In the world of free it's inevitable that services will come and go and we just have to accept it. But it is still frustrating to have put a lot of work into building up a collection only to see it closed down. Maybe the academic community or some other public body should try to adopt such important tools and run them as a public service instead of putting our trust in market forces.

The answer to the closure of Delicious is to transfer all bookmarks to the rival and admittedly more versatile Diigo (to see how to do this see Michael Wacker's easy instructions). I did this a few weeks ago just in case but I still have to do a lot of tweeking and adjusting to find the same functions in the new environment. I'm sure I'll find many new openings with Diigo but I'm also sure I'll lose some useful functions from Delicious.The question is how long Diigo will last and if it doesn't is there anyone out there willing to maintain this important service and guarantee continuity?

Thursday, December 16, 2010

Think before you post

This simple picture says it all about how we should use social media. If we all followed this advice we wouldn't get so many scandal headlines about the supposed dangers of socialising online. It's so easy to blame the medium (mostly Facebook of course) rather than the users' lack of respect or good judgement.

If you have hundreds of friends on Facebook it might be a good idea to divide them into different categories (best friends, work, old school, relatives etc) and choose which groups should be able to see each comment you make (see instructions on how to do this at 10 privacy settings every Facebook user should know). Then you can post those party photos but only to those who need to see them. Just try to remember the questions below and if in doubt don't post it!

Creative Commons License
Think before you post by Royan Lee is licensed under a Creative Commons Attribution-NonCommercial-ShareAlike 3.0 Unported License.
Based on a work at

Social media nativity

With Christmas fast approaching I can't resist spreading this excellent video of how the nativity might have looked if social media had been available back then. The main message is the power of the net to access information, collaborate and spread news. Otherwise this blog will remain guaranteed free of all traces of animated dancing Santas, holly, reindeer or jingle-bells.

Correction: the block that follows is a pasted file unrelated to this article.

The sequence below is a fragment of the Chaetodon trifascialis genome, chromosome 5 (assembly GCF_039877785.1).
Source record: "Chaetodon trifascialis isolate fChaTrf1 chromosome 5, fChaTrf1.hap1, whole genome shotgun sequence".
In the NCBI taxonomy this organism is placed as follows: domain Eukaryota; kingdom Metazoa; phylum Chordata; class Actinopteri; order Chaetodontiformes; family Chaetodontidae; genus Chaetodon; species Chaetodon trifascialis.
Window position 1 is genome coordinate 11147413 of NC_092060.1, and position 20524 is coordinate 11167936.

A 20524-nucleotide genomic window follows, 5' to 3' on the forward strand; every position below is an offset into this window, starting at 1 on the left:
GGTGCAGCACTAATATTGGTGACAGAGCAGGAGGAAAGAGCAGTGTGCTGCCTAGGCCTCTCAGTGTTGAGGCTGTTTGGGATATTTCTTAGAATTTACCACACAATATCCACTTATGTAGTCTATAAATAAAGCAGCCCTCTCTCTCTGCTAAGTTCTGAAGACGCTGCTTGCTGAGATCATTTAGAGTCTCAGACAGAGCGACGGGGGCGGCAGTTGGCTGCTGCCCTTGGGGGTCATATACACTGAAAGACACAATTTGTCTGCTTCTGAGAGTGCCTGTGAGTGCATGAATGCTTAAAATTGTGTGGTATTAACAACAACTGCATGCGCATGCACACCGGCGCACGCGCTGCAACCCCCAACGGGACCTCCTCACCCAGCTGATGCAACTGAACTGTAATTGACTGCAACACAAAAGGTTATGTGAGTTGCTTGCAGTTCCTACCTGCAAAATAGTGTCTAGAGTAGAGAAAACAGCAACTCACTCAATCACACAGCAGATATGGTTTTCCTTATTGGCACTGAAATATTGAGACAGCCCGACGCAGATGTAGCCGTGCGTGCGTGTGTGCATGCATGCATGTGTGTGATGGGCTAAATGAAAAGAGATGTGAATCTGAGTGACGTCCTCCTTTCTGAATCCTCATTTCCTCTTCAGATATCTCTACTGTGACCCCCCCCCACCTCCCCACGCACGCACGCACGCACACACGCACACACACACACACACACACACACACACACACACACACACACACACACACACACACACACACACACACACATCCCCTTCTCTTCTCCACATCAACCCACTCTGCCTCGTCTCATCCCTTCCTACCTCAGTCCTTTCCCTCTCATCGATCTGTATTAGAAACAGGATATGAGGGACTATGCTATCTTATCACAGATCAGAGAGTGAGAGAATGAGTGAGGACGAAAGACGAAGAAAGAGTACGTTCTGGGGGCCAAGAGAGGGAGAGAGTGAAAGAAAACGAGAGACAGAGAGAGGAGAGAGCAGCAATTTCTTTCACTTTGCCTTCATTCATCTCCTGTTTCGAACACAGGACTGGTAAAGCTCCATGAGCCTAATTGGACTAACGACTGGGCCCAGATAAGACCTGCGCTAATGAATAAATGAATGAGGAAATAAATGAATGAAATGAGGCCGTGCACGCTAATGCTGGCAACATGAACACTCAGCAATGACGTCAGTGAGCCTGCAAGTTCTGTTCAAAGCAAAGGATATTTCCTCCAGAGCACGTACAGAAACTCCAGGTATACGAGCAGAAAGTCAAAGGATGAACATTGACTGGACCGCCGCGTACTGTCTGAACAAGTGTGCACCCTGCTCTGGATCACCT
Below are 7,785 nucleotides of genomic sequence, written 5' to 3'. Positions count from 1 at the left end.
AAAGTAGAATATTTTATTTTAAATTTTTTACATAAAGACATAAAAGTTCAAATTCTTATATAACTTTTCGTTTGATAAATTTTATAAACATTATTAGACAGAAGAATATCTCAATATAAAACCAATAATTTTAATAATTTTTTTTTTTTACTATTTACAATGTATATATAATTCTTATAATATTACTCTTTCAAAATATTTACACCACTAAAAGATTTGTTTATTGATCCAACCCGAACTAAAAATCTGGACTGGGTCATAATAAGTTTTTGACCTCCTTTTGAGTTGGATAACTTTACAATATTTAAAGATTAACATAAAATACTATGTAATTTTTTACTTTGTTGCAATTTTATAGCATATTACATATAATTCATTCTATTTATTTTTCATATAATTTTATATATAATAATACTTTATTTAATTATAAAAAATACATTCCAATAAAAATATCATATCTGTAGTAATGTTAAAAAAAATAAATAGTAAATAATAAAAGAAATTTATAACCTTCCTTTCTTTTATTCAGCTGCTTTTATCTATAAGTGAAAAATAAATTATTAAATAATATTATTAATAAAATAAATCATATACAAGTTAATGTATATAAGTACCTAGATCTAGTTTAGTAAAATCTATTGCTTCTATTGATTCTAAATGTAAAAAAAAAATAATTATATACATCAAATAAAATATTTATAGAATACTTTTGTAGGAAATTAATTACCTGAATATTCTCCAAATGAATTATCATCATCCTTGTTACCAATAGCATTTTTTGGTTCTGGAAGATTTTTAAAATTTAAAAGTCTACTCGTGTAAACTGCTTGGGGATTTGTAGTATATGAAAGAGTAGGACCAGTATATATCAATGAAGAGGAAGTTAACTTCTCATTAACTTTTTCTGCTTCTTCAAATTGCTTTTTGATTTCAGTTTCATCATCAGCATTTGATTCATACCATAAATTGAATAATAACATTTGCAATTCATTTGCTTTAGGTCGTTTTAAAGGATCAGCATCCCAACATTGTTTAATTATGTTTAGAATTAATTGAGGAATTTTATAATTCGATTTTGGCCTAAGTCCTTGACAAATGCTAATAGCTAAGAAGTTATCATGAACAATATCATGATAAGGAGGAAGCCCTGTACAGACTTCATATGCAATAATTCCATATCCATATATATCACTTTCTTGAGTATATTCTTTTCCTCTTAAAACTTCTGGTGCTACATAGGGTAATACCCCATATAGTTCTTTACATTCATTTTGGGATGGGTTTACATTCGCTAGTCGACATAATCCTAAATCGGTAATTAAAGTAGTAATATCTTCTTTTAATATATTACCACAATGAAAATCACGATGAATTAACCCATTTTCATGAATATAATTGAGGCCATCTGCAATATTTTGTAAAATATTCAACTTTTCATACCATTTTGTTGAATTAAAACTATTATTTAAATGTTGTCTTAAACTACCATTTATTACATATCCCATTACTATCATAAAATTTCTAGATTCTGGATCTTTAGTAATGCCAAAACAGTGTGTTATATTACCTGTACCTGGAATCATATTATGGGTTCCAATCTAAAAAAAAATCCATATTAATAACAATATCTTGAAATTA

Sunday, December 12, 2010

The future ain't what it used to be

This week's OECD report about the state of education in 65 countries has sparked thousands of articles debating why South Korea, Finland and Singapore are top of the rankings and why everyone else isn't. It's time for the never-ending discussion about how to reinvent our school system to be more in tune with the challenges of the 21st century. I agree that there is a lot that can be done and there are plenty of examples of innovative approaches to be inspired by if the responsible authorities care to look. For an analysis of the practice of producing educational league tables see Tony Bates' article Interpreting international comparisons in academic achievement.

Dreaming of the future... by Temari 09, on Flickr
Creative Commons Attribution-Noncommercial-No Derivative Works 2.0 Generic License  by  Temari 09 

However, I got a fascinating link from a Twitter contact pointing me to an article that's nearly as old as I am, from 1960, Education for the community of 1985 by Leonard S Kenworthy. His vision of the school of the future is actually not so far from what many are expressing today and one quote in particular sounds very familiar:

"Scarcely any of our schools in the United States have wrestled realistically with the curriculum changes which such trends suggest ( ie greater international understanding, cross-cultural awareness, importance of science and technology). Most schools are still satisfied with their existing curricula, which were designed for an 18th or 19th century rather than a 20th or 21st century world."